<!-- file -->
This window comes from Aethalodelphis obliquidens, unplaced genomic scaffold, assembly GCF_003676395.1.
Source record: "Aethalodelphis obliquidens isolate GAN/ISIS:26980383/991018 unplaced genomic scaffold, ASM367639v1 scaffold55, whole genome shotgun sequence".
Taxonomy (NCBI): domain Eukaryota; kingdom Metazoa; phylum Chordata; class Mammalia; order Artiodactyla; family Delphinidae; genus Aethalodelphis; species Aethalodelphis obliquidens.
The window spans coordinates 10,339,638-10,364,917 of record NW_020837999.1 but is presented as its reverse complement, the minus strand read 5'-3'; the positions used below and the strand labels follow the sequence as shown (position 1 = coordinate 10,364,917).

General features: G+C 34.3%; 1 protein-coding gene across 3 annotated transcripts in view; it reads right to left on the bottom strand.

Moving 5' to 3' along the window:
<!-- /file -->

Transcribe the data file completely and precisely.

This window comes from Aethalodelphis obliquidens, unplaced genomic scaffold, assembly GCF_003676395.1.
Source record: "Aethalodelphis obliquidens isolate GAN/ISIS:26980383/991018 unplaced genomic scaffold, ASM367639v1 scaffold55, whole genome shotgun sequence".
Taxonomy (NCBI): domain Eukaryota; kingdom Metazoa; phylum Chordata; class Mammalia; order Artiodactyla; family Delphinidae; genus Aethalodelphis; species Aethalodelphis obliquidens.
The window spans coordinates 10,339,638-10,364,917 of record NW_020837999.1 but is presented as its reverse complement, the minus strand read 5'-3'; the positions used below and the strand labels follow the sequence as shown (position 1 = coordinate 10,364,917).

General features: G+C 34.3%; 1 protein-coding gene across 3 annotated transcripts in view; it reads right to left on the bottom strand.

Moving 5' to 3' along the window: